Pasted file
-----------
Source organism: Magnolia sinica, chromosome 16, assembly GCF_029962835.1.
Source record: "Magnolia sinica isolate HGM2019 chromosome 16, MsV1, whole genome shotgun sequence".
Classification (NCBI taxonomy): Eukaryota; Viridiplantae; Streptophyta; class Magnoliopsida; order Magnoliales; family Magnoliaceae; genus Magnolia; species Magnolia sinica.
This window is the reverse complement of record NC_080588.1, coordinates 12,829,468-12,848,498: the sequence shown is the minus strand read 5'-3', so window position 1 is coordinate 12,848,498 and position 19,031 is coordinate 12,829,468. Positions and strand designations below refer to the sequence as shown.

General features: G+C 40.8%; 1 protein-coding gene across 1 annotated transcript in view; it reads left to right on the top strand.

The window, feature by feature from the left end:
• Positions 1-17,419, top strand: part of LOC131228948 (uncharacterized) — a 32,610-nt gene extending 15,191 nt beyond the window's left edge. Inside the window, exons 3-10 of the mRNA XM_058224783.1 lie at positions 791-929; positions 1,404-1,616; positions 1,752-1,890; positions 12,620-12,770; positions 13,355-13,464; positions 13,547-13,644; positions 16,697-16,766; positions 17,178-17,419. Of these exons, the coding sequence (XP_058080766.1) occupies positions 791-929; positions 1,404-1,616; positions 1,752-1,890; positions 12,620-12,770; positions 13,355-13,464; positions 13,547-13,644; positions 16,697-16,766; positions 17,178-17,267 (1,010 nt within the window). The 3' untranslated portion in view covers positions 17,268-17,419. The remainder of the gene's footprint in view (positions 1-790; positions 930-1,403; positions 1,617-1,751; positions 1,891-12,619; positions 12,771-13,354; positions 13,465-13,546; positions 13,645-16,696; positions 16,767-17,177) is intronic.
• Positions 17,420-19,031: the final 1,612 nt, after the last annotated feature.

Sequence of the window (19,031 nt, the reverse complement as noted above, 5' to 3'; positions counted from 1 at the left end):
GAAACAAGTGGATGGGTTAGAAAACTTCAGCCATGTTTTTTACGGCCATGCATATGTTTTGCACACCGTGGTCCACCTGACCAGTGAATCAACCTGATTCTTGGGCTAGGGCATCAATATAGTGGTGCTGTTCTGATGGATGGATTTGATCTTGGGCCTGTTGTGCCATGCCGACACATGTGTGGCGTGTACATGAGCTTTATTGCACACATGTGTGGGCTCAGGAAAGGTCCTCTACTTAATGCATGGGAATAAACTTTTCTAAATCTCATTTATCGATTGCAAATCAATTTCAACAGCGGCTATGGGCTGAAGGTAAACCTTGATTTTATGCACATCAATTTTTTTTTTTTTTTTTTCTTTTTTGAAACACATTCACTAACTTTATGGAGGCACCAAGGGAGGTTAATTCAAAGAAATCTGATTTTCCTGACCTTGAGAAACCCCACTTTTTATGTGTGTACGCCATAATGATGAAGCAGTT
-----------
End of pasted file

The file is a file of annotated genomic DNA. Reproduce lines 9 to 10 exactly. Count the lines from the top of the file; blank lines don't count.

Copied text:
Sequence of the window (19,031 nt, the reverse complement as noted above, 5' to 3'; positions counted from 1 at the left end):
GAAACAAGTGGATGGGTTAGAAAACTTCAGCCATGTTTTTTACGGCCATGCATATGTTTTGCACACCGTGGTCCACCTGACCAGTGAATCAACCTGATTCTTGGGCTAGGGCATCAATATAGTGGTGCTGTTCTGATGGATGGATTTGATCTTGGGCCTGTTGTGCCATGCCGACACATGTGTGGCGTGTACATGAGCTTTATTGCACACATGTGTGGGCTCAGGAAAGGTCCTCTACTTAATGCATGGGAATAAACTTTTCTAAATCTCATTTATCGATTGCAAATCAATTTCAACAGCGGCTATGGGCTGAAGGTAAACCTTGATTTTATGCACATCAATTTTTTTTTTTTTTTTTTCTTTTTTGAAACACATTCACTAACTTTATGGAGGCACCAAGGGAGGTTAATTCAAAGAAATCTGATTTTCCTGACCTTGAGAAACCCCACTTTTTATGTGTGTACGCCATAATGATGAAGCAGTT